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In anaerobic yeast, polysaccharides are quantitatively bigger than the collective protein component. Of these, glucan, mannan and chitin perform a structural role in the cell wall, whereas glycogen is a reserve or storage polysaccharide that can be mobilized when required to provide metabolic energy. Glycogen is a high-molecular-weight branched polymer of a-D-glucose located in the cytosol (‘bodies') and vacuole (Wilson et al., 2010) with a ‘pool' associated with the cell wall (Gunja-Smith et al., 1977; Deshpande et al., 2011). Regulation of glycogen synthesis and dissimilation is complex and has been reviewed by Wilson et al. (2010). Its particular claim to fame has been somewhat dismissively described as ‘at the beginning of industrial fermentation procedure stored glycogen is rapidly degraded, while it accumulates once fermentation is complete (Feldman, 2012).

It has long been known that accumulated carbohydrate reserves in anaerobic yeast are rapidly broken down on exposure to oxygen (Chester, 1963). In a brewing context (Quain et al., 1981), glycogen is rapidly broken down after pitching into oxygenated wort, only to reaccumulate during active fermentation before the cycle repeats. The amount of glycogen at the end of fermentation is substantial and is about 30% of the dry biomass (less specific methods of analysis probably over report). On exposure to oxygen, glycogen accounts for < 5% of the dry weight. This rapid mobilization of glycogen has been linked to providing the metabolic energy for the synthesis of new sterols and unsaturated fatty acids. The key argument for this is that the plasma membrane in anaerobic yeast is lipid depleted with limited functionality for transport of wort nutrients (e.g. sugars). Detailed measurement of glucose, sucrose, fructose and specific gravity during the anaerobic-aerobic transition would appear to support this hypothesis (Quain and Tubb, 1982). Subsequent work (Quain et al., 1981) demonstrated a linear relationship between glycogen breakdown and sterol synthesis. The apparent fuelling of sterol synthesis by glycogen in turn triggered an awareness of the need to maintain glycogen levels in pitching yeast. Conditions such as a protracted storage in the fermenter cone or in storage vessel have been shown by many workers to result in glycogen breakdown although at a much slower rate than on exposure to oxygen (e.g. Quain and Tubb, 1982; McCaig and Bendiak, 1985; Powell et al., 2004: Somani et al., 2012).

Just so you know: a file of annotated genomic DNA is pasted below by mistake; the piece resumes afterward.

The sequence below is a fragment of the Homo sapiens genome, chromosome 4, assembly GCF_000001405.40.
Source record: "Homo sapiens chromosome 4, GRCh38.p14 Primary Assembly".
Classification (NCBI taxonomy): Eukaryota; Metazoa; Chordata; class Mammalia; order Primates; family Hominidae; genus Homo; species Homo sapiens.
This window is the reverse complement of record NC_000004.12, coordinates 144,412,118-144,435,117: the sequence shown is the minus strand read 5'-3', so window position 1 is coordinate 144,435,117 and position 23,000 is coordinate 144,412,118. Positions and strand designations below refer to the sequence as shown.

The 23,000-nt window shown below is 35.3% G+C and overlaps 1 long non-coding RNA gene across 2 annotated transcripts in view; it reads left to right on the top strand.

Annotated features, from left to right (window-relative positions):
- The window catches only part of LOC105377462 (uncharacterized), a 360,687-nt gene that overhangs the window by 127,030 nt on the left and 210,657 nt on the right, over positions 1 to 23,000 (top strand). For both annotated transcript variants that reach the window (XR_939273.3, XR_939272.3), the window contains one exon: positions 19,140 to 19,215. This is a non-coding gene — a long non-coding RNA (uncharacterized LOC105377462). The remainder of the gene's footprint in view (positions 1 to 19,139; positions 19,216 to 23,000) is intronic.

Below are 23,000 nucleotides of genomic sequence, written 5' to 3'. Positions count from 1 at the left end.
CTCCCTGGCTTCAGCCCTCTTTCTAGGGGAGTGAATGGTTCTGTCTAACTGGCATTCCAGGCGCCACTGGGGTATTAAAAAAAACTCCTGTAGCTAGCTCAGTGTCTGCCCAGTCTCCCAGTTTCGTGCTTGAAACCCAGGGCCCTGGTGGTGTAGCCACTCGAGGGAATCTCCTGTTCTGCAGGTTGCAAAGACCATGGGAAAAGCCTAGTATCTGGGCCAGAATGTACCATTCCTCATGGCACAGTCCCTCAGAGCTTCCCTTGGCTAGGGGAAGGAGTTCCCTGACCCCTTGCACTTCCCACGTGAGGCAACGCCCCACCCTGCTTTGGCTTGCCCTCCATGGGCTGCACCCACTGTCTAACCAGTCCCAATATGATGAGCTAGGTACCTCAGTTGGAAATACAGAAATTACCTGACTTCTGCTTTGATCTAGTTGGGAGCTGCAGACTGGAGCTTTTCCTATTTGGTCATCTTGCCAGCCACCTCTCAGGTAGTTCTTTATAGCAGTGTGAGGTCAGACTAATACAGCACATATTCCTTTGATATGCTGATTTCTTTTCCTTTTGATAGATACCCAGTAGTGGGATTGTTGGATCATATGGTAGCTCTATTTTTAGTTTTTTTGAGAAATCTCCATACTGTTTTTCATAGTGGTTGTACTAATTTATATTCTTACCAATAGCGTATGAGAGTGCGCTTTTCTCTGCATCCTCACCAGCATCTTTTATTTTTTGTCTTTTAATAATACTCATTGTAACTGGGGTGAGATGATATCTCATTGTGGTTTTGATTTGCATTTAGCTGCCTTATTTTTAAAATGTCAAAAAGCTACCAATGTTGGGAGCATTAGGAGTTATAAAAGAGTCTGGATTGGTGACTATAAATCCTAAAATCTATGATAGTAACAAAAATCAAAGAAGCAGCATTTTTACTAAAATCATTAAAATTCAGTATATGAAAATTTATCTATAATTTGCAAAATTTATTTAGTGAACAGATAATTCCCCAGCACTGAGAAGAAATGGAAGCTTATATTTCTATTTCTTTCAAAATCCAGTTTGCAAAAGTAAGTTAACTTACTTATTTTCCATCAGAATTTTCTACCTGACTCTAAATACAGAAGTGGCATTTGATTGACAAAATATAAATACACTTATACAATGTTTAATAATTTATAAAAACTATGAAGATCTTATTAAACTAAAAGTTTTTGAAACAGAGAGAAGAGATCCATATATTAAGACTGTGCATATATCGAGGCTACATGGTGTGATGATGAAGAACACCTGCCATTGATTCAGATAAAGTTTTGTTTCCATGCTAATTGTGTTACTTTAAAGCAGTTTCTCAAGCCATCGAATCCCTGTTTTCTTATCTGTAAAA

The ‘glycogen story' makes intuitive sense but the experimental techniques and, in particular, analysis was of its time. To the author's knowledge, there has been no more sophisticated analysis to connect more literally glycogen breakdown to sterol synthesis. The expression of the sterol biosynthetic genes (ERG) has been reported to be up-regulated shortly after pitching (Higgins et al., 2003; Rautio et al., 2007). However, there are no reports as to the expression of glycogen phosphory- lase (GPH1) or debranching enzyme (GDB1) post-pitching. A more likely explanation is that these enzymes are already ‘present and able', as can be inferred from the slow dissimilation of glycogen during storage. Intriguingly, a recent paper (Gsell et al., 2015) has shown that deletion of GPH1, the gene for glycogen-mobilizing enzyme, results in decreased levels of sterol esters, triacylglycerols and other lipids. Clearly, this is work in progress and the authors conclude that ‘Gph1p may fulfil multiple independent functions which affect carbohydrate metabolism on the one hand and lipid metabolism on the other hand'.

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